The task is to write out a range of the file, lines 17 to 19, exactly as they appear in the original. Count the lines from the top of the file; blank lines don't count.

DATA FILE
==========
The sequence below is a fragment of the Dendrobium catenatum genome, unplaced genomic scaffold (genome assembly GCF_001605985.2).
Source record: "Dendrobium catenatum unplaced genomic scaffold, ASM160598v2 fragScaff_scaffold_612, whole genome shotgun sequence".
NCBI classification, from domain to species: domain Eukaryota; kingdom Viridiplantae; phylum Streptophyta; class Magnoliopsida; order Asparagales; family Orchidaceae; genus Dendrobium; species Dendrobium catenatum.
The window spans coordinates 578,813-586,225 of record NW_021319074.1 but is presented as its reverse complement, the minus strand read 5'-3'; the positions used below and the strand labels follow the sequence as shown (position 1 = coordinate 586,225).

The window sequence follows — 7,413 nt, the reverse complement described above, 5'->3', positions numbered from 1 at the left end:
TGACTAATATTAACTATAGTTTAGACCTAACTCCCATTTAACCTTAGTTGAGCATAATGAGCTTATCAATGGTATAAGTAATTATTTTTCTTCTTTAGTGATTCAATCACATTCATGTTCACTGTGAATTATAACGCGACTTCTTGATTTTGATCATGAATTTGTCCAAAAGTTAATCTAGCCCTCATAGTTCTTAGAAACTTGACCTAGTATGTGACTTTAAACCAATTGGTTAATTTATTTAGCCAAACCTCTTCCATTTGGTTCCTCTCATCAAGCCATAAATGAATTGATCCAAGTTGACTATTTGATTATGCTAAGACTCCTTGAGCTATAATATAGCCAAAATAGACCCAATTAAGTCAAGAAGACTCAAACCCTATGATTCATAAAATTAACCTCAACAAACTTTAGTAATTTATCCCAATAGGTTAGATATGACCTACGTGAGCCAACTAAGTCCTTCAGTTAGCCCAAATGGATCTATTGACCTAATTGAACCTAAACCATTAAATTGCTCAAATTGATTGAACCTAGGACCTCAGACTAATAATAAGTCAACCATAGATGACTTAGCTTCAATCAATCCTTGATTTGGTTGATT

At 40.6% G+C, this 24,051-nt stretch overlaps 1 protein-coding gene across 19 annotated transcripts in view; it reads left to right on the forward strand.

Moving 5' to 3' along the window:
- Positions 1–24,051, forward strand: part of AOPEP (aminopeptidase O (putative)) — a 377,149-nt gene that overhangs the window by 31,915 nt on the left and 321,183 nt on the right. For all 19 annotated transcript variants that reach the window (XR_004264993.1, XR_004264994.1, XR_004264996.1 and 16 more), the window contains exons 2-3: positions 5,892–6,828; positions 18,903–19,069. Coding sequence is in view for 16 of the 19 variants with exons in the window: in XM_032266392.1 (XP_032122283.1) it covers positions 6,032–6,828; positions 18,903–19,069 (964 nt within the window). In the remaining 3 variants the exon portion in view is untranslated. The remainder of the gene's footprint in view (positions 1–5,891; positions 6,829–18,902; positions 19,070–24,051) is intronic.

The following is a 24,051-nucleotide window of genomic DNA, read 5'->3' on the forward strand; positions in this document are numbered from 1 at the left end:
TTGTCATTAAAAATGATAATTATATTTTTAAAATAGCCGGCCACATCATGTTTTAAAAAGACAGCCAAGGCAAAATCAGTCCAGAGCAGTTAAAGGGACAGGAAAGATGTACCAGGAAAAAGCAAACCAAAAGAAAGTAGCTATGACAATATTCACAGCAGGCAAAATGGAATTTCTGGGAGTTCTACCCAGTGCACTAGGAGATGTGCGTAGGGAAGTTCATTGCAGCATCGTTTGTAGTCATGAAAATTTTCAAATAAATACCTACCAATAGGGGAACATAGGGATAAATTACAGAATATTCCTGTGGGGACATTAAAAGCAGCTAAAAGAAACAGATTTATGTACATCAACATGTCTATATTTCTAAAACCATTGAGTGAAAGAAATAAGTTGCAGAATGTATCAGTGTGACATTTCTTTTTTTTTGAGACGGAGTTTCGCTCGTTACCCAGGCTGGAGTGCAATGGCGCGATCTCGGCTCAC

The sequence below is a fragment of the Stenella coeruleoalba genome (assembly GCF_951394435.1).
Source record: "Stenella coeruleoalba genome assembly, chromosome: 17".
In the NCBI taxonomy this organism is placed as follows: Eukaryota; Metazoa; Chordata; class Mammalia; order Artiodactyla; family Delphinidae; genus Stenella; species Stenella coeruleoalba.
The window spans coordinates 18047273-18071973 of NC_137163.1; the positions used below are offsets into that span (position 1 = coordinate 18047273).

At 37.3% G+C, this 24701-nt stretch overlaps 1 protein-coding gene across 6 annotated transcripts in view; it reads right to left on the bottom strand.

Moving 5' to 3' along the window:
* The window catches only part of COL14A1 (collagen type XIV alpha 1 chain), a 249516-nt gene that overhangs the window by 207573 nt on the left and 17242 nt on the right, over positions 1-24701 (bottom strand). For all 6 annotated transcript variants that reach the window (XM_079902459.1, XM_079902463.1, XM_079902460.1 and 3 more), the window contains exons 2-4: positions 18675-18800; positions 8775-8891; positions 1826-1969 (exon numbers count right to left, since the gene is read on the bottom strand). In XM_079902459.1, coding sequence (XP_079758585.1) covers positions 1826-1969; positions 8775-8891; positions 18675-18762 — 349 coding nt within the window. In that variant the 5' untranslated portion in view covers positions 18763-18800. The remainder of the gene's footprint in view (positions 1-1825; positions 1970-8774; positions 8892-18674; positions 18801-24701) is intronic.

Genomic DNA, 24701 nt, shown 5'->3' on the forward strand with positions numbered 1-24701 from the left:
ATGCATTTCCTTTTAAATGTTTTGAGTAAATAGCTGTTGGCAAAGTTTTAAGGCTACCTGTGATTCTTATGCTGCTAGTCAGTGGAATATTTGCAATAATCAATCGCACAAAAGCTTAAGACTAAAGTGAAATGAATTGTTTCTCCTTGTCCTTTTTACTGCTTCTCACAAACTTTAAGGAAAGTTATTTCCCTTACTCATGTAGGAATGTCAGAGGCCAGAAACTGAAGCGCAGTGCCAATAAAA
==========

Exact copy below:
Moving 5' to 3' along the window:
* The window catches only part of COL14A1 (collagen type XIV alpha 1 chain), a 249516-nt gene that overhangs the window by 207573 nt on the left and 17242 nt on the right, over positions 1-24701 (bottom strand). For all 6 annotated transcript variants that reach the window (XM_079902459.1, XM_079902463.1, XM_079902460.1 and 3 more), the window contains exons 2-4: positions 18675-18800; positions 8775-8891; positions 1826-1969 (exon numbers count right to left, since the gene is read on the bottom strand). In XM_079902459.1, coding sequence (XP_079758585.1) covers positions 1826-1969; positions 8775-8891; positions 18675-18762 — 349 coding nt within the window. In that variant the 5' untranslated portion in view covers positions 18763-18800. The remainder of the gene's footprint in view (positions 1-1825; positions 1970-8774; positions 8892-18674; positions 18801-24701) is intronic.

Genomic DNA, 24701 nt, shown 5'->3' on the forward strand with positions numbered 1-24701 from the left: